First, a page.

Thoroughbred Logic: The Kick Ride Debacle

“Riding a horse who is … not tip top, might require more of a push … to get a horse forward. However, a horse who is behind the leg as they are transitioning from go pony to show pony does not a true ‘kick-ride’ make.”

Welcome to the next installment of Thoroughbred Logic. In this weekly series, Anthropologist and trainer Aubrey Graham, of Kivu Sport Horses, offers insight and training experience when it comes to working with Thoroughbreds (although much will apply to all breeds). This week, come along for the ride as Aubrey offers her logic on the idea of the “kick ride” horse.

In reference to young, green, or recently off-track Thoroughbreds, the common application of the term “kick ride” or “more woah than go” concerns me. Now that I have your attention, keep reading.

To keep from creating a straw man here, I ought to define my terms: In my book, a “kick ride” is a term often used to describe horses who lack a forward-going motor and need motivation from their rider maintain their pace. If no leg is applied, the horse will settle to a slow and easy gait or simply lose momentum and stop. The kick ride is exemplified by the proverbial saintly lesson pony or horse who packs around whatever is on its back, with speed often throttled not through squeezes but wallops.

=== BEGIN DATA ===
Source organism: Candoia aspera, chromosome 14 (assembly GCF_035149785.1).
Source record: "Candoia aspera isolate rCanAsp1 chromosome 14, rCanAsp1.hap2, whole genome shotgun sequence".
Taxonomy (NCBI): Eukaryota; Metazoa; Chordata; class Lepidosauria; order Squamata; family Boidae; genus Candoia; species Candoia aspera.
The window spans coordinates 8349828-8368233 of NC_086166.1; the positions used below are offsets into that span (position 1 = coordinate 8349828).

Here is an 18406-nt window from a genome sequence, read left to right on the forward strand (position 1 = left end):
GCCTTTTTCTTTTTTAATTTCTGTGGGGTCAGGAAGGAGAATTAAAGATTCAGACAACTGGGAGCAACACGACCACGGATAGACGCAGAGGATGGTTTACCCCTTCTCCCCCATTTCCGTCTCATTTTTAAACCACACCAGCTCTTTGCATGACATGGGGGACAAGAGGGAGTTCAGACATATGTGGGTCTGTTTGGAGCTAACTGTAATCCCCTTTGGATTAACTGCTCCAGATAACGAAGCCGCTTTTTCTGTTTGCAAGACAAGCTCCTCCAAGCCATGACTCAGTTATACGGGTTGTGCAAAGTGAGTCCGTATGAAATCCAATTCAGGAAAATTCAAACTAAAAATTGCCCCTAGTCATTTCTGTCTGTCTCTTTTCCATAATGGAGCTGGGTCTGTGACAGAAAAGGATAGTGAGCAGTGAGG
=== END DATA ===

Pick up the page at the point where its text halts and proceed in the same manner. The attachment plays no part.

Snowflake, my first pony, was definitely a kick ride. He was also a buck and lawn-dart you into the dirt type of ride though too. Photo by Pamela Graham.

In terms of Thoroughbreds, there is of course more nuance to the idea of the “kick ride” than my hyperbolic description of the lesson pony. In most contexts, the term is used in ISO posts or sales ads to understandably differentiate horses who are fast, catty, and reactive (sometimes verging on anxious) from horses who are easier going. The concept, just like that of “more woah than go” also ends up being a gloss for horses who might be more amateur-friendly in contrast to the upper-level-brained dynamos who are relegated to the category “professional ride/re-start.”